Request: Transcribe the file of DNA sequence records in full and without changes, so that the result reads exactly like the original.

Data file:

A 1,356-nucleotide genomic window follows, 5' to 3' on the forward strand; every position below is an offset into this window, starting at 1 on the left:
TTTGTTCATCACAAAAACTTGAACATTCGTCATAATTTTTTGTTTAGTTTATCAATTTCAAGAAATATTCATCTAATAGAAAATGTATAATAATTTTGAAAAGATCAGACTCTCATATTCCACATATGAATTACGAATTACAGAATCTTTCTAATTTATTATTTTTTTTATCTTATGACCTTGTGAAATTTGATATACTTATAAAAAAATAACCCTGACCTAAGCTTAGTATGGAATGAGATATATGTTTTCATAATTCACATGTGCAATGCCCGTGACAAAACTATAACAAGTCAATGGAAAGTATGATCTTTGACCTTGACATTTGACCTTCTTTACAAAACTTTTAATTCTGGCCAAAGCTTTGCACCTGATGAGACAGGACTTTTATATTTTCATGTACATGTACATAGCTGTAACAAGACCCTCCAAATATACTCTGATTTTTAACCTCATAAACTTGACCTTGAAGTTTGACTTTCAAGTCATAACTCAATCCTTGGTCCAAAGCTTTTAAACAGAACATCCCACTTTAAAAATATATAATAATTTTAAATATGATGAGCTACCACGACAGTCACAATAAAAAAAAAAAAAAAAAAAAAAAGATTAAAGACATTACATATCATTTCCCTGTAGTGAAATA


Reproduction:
A 1,356-nucleotide genomic window follows, 5' to 3' on the forward strand; every position below is an offset into this window, starting at 1 on the left:
TTTGTTCATCACAAAAACTTGAACATTCGTCATAATTTTTTGTTTAGTTTATCAATTTCAAGAAATATTCATCTAATAGAAAATGTATAATAATTTTGAAAAGATCAGACTCTCATATTCCACATATGAATTACGAATTACAGAATCTTTCTAATTTATTATTTTTTTTATCTTATGACCTTGTGAAATTTGATATACTTATAAAAAAATAACCCTGACCTAAGCTTAGTATGGAATGAGATATATGTTTTCATAATTCACATGTGCAATGCCCGTGACAAAACTATAACAAGTCAATGGAAAGTATGATCTTTGACCTTGACATTTGACCTTCTTTACAAAACTTTTAATTCTGGCCAAAGCTTTGCACCTGATGAGACAGGACTTTTATATTTTCATGTACATGTACATAGCTGTAACAAGACCCTCCAAATATACTCTGATTTTTAACCTCATAAACTTGACCTTGAAGTTTGACTTTCAAGTCATAACTCAATCCTTGGTCCAAAGCTTTTAAACAGAACATCCCACTTTAAAAATATATAATAATTTTAAATATGATGAGCTACCACGACAGTCACAATAAAAAAAAAAAAAAAAAAAAAAAGATTAAAGACATTACATATCATTTCCCTGTAGTGAAATA